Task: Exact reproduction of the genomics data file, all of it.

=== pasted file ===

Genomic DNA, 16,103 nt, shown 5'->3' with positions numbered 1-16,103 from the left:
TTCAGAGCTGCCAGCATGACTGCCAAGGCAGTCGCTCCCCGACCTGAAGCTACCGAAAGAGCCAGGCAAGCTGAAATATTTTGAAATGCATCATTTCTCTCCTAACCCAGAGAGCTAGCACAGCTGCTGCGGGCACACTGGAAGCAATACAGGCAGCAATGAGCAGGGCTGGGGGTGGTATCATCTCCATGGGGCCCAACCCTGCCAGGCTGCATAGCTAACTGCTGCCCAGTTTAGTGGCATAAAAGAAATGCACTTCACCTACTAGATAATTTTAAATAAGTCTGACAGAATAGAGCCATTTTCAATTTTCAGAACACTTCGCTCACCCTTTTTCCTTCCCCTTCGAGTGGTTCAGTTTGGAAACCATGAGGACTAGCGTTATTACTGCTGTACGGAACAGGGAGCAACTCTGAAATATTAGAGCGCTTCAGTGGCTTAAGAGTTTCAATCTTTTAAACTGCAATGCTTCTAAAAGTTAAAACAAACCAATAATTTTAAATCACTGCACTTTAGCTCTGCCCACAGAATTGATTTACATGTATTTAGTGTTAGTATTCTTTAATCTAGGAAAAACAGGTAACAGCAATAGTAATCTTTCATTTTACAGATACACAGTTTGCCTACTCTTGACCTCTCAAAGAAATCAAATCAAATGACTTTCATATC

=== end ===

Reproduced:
Genomic DNA, 16,103 nt, shown 5'->3' with positions numbered 1-16,103 from the left:
TTCAGAGCTGCCAGCATGACTGCCAAGGCAGTCGCTCCCCGACCTGAAGCTACCGAAAGAGCCAGGCAAGCTGAAATATTTTGAAATGCATCATTTCTCTCCTAACCCAGAGAGCTAGCACAGCTGCTGCGGGCACACTGGAAGCAATACAGGCAGCAATGAGCAGGGCTGGGGGTGGTATCATCTCCATGGGGCCCAACCCTGCCAGGCTGCATAGCTAACTGCTGCCCAGTTTAGTGGCATAAAAGAAATGCACTTCACCTACTAGATAATTTTAAATAAGTCTGACAGAATAGAGCCATTTTCAATTTTCAGAACACTTCGCTCACCCTTTTTCCTTCCCCTTCGAGTGGTTCAGTTTGGAAACCATGAGGACTAGCGTTATTACTGCTGTACGGAACAGGGAGCAACTCTGAAATATTAGAGCGCTTCAGTGGCTTAAGAGTTTCAATCTTTTAAACTGCAATGCTTCTAAAAGTTAAAACAAACCAATAATTTTAAATCACTGCACTTTAGCTCTGCCCACAGAATTGATTTACATGTATTTAGTGTTAGTATTCTTTAATCTAGGAAAAACAGGTAACAGCAATAGTAATCTTTCATTTTACAGATACACAGTTTGCCTACTCTTGACCTCTCAAAGAAATCAAATCAAATGACTTTCATATC